What Is Alzheimer’s Disease?
Alzheimer’s disease is a neurodegenerative disorder that involves dementia, a progressive decline in cognitive function. It is most characterized by memory loss, impaired thinking and personality change. Dementia is not unique to Alzheimer’s, but Alzheimer’s does account for 50 to 60 percent of all dementia cases. With Alzheimer’s, there is degeneration of healthy brain tissue which occurs over time, and the resulting decline in mental abilities becomes severe enough to hinder daily functions. The specific features found in the brain of those with Alzheimer’s include, primarily, plaque formation, amyloid deposition and neurofibrillary (tau) tangles. Simply put, the presence of excess amounts of these deposits results in massive loss of brain cells, especially in areas that control mental function. Although Alzheimer’s symptoms develop at a late age in life, it is not clear when the disease process actually begins.
What Causes Alzheimers Disease?
The cause of Alzheimer’s has not been clearly distinguished. It is thought to be the result of both genetics and environmental influence, similar to most other health conditions. There are established risk factors, however, that have been shown to play a role in the disease. (read more)
Genetics do play a role in the development of Alzheimer’s, but genes are just one factor among many. It’s important to note that a person may carry this gene and not develop the disease. Conversely, a person may develop Alzheimer’s and not carry this gene.
The study of the development of Alzheimer’s has largely looked at factors related to the brain abnormalities that are found in those with the disease. The limitation of studying Alzheimer’s in this way is that these abnormalities are found at a later age. Researchers are looking at the effects of environmental toxins (like heavy metals and pollutants), dietary habits (like cholesterol) and other physiologic features that may, over a long period of time, alter the body in such a way as to eventually produce these brain abnormalities that cause the symptoms of dementia. As a matter of fact, a 23-year study using monkeys found that those monkeys who received low levels of lead in infant formula, which reflected the amount of lead that an average human infant would be exposed to, developed Alzheimer’s-like brain pathologies when they aged.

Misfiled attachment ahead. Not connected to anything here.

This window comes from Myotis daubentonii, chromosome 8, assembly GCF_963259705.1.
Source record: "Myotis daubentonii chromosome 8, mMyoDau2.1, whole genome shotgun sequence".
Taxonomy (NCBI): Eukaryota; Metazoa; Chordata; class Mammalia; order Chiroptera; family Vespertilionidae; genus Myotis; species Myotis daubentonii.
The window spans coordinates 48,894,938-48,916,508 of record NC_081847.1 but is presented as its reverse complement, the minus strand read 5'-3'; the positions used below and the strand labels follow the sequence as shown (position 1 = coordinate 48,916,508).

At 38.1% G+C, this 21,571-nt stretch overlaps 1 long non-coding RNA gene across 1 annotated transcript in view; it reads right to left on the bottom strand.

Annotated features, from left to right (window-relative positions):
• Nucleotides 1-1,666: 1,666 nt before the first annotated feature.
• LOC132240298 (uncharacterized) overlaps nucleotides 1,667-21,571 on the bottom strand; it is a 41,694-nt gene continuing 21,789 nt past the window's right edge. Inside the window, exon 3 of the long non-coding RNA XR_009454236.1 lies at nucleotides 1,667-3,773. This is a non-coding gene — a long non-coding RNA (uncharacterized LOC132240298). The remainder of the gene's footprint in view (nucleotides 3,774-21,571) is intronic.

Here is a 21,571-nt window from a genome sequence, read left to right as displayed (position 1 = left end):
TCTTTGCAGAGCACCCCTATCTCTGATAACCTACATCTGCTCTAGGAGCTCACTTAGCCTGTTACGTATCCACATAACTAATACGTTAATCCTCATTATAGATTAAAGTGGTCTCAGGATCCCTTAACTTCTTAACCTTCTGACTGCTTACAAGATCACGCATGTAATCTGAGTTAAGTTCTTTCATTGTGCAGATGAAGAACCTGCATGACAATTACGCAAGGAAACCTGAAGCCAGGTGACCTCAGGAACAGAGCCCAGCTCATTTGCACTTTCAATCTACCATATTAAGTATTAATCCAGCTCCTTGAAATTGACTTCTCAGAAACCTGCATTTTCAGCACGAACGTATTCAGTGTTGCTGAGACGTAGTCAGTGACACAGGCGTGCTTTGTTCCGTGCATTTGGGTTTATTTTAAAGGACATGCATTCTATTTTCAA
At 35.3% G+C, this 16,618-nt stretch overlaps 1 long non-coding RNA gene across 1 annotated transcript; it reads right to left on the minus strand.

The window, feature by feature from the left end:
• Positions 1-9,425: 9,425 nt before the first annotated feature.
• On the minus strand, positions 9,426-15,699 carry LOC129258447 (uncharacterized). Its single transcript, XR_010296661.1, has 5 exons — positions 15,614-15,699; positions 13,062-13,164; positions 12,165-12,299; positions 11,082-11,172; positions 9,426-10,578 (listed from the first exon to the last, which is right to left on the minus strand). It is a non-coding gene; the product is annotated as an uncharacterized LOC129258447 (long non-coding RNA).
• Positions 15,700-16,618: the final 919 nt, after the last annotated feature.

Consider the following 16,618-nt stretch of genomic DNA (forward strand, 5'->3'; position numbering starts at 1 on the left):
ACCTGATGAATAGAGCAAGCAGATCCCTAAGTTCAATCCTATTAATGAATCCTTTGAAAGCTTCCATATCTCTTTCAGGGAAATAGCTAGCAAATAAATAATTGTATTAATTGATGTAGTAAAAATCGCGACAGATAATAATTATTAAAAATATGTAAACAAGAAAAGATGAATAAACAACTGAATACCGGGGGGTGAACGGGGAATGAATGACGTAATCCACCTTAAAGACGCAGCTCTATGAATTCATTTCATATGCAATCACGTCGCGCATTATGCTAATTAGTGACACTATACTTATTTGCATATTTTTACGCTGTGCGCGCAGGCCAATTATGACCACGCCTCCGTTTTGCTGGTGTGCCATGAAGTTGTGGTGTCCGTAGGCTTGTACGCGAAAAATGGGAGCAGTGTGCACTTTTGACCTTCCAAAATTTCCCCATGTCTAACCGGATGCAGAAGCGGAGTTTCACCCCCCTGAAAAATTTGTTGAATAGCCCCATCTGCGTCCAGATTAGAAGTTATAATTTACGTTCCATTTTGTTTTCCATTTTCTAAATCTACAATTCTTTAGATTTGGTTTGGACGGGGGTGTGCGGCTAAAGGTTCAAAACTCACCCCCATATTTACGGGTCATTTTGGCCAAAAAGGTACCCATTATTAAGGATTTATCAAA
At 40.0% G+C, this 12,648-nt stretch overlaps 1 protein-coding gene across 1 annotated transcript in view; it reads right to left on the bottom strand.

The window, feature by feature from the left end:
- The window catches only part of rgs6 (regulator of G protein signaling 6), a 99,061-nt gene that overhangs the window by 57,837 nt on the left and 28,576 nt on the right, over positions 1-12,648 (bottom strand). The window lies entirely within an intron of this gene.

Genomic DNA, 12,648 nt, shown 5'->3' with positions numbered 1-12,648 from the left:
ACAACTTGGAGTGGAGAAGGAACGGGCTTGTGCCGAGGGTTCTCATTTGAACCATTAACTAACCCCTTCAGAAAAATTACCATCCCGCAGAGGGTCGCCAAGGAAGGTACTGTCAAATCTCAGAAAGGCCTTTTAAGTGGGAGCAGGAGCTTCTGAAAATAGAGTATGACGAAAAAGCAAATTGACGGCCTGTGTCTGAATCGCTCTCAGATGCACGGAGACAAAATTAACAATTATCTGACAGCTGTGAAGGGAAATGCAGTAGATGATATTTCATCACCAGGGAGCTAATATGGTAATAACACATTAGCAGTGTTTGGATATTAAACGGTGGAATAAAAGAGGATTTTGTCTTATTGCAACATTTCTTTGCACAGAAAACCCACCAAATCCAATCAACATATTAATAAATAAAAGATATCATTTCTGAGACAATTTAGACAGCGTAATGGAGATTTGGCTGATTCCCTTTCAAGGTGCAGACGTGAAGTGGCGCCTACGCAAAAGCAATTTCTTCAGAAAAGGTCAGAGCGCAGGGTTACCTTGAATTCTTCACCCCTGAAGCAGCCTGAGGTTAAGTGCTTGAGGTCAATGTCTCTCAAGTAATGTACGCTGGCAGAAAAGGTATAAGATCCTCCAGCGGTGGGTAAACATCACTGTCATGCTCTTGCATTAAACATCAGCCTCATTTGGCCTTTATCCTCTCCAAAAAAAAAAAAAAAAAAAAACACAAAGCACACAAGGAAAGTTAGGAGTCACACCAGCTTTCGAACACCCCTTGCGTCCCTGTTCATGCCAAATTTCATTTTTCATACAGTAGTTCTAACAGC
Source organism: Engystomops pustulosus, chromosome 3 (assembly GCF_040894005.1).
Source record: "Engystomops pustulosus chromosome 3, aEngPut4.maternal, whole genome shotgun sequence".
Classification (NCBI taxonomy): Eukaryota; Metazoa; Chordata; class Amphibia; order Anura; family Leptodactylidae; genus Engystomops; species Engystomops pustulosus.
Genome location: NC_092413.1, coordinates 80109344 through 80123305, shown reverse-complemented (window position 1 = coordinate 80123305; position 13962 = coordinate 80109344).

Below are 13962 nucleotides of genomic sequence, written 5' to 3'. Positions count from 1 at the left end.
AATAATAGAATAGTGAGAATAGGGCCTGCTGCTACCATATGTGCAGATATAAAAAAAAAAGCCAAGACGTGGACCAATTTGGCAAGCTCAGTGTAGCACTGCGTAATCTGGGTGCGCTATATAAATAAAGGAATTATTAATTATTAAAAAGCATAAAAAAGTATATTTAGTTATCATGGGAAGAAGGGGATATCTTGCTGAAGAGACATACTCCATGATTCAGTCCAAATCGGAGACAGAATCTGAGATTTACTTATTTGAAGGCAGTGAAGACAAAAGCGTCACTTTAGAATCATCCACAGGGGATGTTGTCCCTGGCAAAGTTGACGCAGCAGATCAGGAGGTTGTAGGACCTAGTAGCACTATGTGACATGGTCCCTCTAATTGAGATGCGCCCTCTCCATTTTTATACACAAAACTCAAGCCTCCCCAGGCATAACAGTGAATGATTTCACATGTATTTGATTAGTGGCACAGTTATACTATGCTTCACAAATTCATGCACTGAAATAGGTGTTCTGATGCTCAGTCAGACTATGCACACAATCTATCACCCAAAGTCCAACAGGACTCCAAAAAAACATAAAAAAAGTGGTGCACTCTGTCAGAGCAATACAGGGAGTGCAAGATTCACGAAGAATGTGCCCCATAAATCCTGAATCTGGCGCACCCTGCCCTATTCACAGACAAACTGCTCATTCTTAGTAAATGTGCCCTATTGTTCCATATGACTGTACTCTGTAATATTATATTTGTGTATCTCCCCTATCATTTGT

Smoking is another risk factor for the development of Alzheimer’s disease.
The link between aluminum exposure and Alzheimer’s was first examined in the 1960s. Since then, many links have been made, though it still has not been determined whether the aluminum exposure causes Alzheimer’s.
Copper, zinc and iron levels in the brain have also been connected to either the development or progression of the disease. Other toxins implicated in the development of Alzheimer’s disease include glues, pesticides, fertilizers and cigarette smoke.
Other risk factors that have been established for Alzheimer’s include high cholesterol, high blood pressure, diabetes, obesity, atherosclerosis and coronary heart disease. It has not been entirely established whether these conditions lead to Alzheimer’s, or vice versa, but a link has been firmly established. With the increasing prevalence of these conditions, and the fact that they are largely preventable through diet and lifestyle modifications, it is becoming evident that the foods people consume and toxins that they are exposed to throughout life contribute to a disease process that is far-reaching.